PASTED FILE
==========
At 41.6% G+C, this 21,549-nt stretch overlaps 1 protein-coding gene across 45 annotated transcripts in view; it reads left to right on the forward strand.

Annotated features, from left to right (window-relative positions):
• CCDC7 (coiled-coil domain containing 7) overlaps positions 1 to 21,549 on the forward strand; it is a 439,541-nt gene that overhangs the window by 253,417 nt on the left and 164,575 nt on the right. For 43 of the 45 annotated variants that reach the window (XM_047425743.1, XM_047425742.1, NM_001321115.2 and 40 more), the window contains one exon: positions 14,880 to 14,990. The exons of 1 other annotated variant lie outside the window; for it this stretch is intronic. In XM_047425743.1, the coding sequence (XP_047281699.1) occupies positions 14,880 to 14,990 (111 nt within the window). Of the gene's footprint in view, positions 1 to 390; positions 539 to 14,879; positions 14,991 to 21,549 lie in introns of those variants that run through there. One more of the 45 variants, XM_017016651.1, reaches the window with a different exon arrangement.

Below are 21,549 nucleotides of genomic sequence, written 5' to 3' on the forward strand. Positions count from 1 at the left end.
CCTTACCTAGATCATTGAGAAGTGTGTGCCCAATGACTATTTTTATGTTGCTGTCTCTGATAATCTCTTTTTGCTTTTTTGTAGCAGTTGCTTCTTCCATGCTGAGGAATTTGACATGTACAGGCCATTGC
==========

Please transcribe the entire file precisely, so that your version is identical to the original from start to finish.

At 41.6% G+C, this 21,549-nt stretch overlaps 1 protein-coding gene across 45 annotated transcripts in view; it reads left to right on the forward strand.

Annotated features, from left to right (window-relative positions):
• CCDC7 (coiled-coil domain containing 7) overlaps positions 1 to 21,549 on the forward strand; it is a 439,541-nt gene that overhangs the window by 253,417 nt on the left and 164,575 nt on the right. For 43 of the 45 annotated variants that reach the window (XM_047425743.1, XM_047425742.1, NM_001321115.2 and 40 more), the window contains one exon: positions 14,880 to 14,990. The exons of 1 other annotated variant lie outside the window; for it this stretch is intronic. In XM_047425743.1, the coding sequence (XP_047281699.1) occupies positions 14,880 to 14,990 (111 nt within the window). Of the gene's footprint in view, positions 1 to 390; positions 539 to 14,879; positions 14,991 to 21,549 lie in introns of those variants that run through there. One more of the 45 variants, XM_017016651.1, reaches the window with a different exon arrangement.

Below are 21,549 nucleotides of genomic sequence, written 5' to 3' on the forward strand. Positions count from 1 at the left end.
CCTTACCTAGATCATTGAGAAGTGTGTGCCCAATGACTATTTTTATGTTGCTGTCTCTGATAATCTCTTTTTGCTTTTTTGTAGCAGTTGCTTCTTCCATGCTGAGGAATTTGACATGTACAGGCCATTGC